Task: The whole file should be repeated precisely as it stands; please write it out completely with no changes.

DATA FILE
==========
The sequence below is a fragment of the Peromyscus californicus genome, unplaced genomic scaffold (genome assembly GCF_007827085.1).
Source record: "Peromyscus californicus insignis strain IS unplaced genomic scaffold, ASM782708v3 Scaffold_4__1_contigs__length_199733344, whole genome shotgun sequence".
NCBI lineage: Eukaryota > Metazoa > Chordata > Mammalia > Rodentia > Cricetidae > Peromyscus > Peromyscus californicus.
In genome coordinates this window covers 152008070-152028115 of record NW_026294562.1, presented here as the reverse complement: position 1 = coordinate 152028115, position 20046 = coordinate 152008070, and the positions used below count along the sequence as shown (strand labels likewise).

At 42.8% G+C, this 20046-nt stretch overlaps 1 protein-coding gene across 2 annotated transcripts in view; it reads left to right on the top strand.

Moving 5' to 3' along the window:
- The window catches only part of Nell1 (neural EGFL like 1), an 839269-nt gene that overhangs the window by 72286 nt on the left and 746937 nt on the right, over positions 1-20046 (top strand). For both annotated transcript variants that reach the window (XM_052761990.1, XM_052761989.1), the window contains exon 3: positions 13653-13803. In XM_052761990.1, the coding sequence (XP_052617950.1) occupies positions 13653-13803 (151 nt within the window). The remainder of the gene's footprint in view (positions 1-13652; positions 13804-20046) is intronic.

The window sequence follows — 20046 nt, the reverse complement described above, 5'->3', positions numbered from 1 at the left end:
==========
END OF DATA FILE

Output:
The sequence below is a fragment of the Peromyscus californicus genome, unplaced genomic scaffold (genome assembly GCF_007827085.1).
Source record: "Peromyscus californicus insignis strain IS unplaced genomic scaffold, ASM782708v3 Scaffold_4__1_contigs__length_199733344, whole genome shotgun sequence".
NCBI lineage: Eukaryota > Metazoa > Chordata > Mammalia > Rodentia > Cricetidae > Peromyscus > Peromyscus californicus.
In genome coordinates this window covers 152008070-152028115 of record NW_026294562.1, presented here as the reverse complement: position 1 = coordinate 152028115, position 20046 = coordinate 152008070, and the positions used below count along the sequence as shown (strand labels likewise).

At 42.8% G+C, this 20046-nt stretch overlaps 1 protein-coding gene across 2 annotated transcripts in view; it reads left to right on the top strand.

Moving 5' to 3' along the window:
- The window catches only part of Nell1 (neural EGFL like 1), an 839269-nt gene that overhangs the window by 72286 nt on the left and 746937 nt on the right, over positions 1-20046 (top strand). For both annotated transcript variants that reach the window (XM_052761990.1, XM_052761989.1), the window contains exon 3: positions 13653-13803. In XM_052761990.1, the coding sequence (XP_052617950.1) occupies positions 13653-13803 (151 nt within the window). The remainder of the gene's footprint in view (positions 1-13652; positions 13804-20046) is intronic.

The window sequence follows — 20046 nt, the reverse complement described above, 5'->3', positions numbered from 1 at the left end: